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Tocopherols, fatty acids and cytokines content of holder pasteurised and high-pressure processed human milk

Tocopherols, fatty acids and cytokines content of holder pasteurised and high-pressure processed... The treatment traditionally utilised for the conservation of human milk is the Holder pasteurisation (62.5 °C for 30 min). In the present study, the application of an alternative processing method of breast milk was studied. High-pressure processing is an emerging food treatment that allows the food to keep many of its nutritional and healthy properties and inactivates pathogenic microorganisms. Therefore, the effect of the Holder pasteurisation and high-pressure processing (400 or 600 MPa for 3 or 6 min) on tocopherols, fatty acids and cytokines present in human milk was evaluated. Thermal treatment and pressurisation at 600 MPa of human milk significantly decreased the levels of α-, γ- and δ-tocopherol compared with control samples. In addition, pressurisation at 600 MPa for 6 min caused a significant reduction in the relative proportions of some key fatty acids, such as α-linolenic (C18:3 n−3) and docosahexaenoic (C22:6 n−3) acids. Regarding the effect of the different treatments on cytokines, in contrast to thermal treatment, pressurisation (400 or 600 MPa) did not affect the levels of IL-6, IL-8 and TNF-α. Therefore, the effect of pressurisation on human milk cytokines was lower than that of thermal pasteurisation. In conclusion, high-pressure processing at 400 MPa (for 3 or 6 min) caused minor changes in the parameters analysed and could be an alternative treatment for human milk preservation. http://www.deepdyve.com/assets/images/DeepDyve-Logo-lg.png Dairy Science & Technology Springer Journals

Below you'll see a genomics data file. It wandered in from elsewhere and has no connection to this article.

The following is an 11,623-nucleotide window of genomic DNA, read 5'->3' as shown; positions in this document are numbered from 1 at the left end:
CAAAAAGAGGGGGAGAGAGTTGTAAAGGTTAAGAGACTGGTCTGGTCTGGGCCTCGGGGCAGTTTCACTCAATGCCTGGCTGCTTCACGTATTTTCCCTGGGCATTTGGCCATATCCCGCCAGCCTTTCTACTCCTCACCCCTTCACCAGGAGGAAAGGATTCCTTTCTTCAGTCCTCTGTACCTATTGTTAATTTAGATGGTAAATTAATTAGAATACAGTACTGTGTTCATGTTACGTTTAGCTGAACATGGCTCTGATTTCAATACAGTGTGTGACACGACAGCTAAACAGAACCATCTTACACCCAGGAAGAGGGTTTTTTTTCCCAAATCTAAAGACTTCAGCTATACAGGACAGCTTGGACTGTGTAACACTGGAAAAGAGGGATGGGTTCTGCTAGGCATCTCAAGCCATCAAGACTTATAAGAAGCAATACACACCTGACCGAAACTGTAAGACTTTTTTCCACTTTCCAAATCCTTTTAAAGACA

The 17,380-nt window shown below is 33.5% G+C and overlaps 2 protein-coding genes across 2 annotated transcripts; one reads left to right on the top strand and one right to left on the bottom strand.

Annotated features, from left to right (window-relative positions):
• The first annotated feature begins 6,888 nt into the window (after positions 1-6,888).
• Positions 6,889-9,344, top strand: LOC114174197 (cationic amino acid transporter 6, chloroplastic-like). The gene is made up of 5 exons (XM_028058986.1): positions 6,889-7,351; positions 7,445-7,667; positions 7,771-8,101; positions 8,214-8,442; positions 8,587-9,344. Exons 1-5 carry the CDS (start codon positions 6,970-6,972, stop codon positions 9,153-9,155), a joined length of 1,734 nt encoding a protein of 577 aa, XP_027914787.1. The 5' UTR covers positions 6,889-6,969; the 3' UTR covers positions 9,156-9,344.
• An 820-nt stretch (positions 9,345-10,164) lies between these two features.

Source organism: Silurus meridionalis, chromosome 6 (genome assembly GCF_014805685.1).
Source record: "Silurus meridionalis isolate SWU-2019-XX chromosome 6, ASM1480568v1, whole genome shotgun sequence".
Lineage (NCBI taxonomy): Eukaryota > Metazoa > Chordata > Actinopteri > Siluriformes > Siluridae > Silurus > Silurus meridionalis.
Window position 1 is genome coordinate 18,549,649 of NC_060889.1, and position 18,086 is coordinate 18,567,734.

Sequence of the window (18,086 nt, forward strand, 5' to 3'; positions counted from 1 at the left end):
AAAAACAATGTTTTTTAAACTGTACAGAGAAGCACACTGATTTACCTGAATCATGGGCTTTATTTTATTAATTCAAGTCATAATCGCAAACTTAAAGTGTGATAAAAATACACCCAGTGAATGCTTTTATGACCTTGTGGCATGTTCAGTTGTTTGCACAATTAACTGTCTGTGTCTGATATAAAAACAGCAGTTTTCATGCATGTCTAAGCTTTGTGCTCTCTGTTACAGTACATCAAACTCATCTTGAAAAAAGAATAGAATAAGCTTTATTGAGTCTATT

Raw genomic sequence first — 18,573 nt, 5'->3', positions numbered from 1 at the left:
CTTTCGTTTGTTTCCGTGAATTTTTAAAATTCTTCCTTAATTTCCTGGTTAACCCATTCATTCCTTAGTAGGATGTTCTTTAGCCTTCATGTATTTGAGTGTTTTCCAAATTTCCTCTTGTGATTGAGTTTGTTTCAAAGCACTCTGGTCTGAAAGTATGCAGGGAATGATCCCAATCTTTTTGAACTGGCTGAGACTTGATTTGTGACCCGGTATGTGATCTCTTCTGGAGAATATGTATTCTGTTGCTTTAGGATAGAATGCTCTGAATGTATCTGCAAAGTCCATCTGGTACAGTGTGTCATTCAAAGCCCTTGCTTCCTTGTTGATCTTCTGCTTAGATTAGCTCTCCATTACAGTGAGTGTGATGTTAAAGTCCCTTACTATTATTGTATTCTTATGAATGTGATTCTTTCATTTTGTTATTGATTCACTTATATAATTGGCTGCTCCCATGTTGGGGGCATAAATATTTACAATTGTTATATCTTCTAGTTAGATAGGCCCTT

Tocopherols, fatty acids and cytokines content of holder pasteurised and high-pressure processed human milk

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Publisher
Springer Journals
Copyright
Copyright © 2013 by INRA and Springer-Verlag France
Subject
Chemistry; Food Science; Agriculture; Microbiology
ISSN
1958-5586
eISSN
1958-5594
DOI
10.1007/s13594-013-0149-y
Publisher site
See Article on Publisher Site

Abstract

The treatment traditionally utilised for the conservation of human milk is the Holder pasteurisation (62.5 °C for 30 min). In the present study, the application of an alternative processing method of breast milk was studied. High-pressure processing is an emerging food treatment that allows the food to keep many of its nutritional and healthy properties and inactivates pathogenic microorganisms. Therefore, the effect of the Holder pasteurisation and high-pressure processing (400 or 600 MPa for 3 or 6 min) on tocopherols, fatty acids and cytokines present in human milk was evaluated. Thermal treatment and pressurisation at 600 MPa of human milk significantly decreased the levels of α-, γ- and δ-tocopherol compared with control samples. In addition, pressurisation at 600 MPa for 6 min caused a significant reduction in the relative proportions of some key fatty acids, such as α-linolenic (C18:3 n−3) and docosahexaenoic (C22:6 n−3) acids. Regarding the effect of the different treatments on cytokines, in contrast to thermal treatment, pressurisation (400 or 600 MPa) did not affect the levels of IL-6, IL-8 and TNF-α. Therefore, the effect of pressurisation on human milk cytokines was lower than that of thermal pasteurisation. In conclusion, high-pressure processing at 400 MPa (for 3 or 6 min) caused minor changes in the parameters analysed and could be an alternative treatment for human milk preservation.

Journal

Dairy Science & TechnologySpringer Journals

Published: Oct 4, 2013

References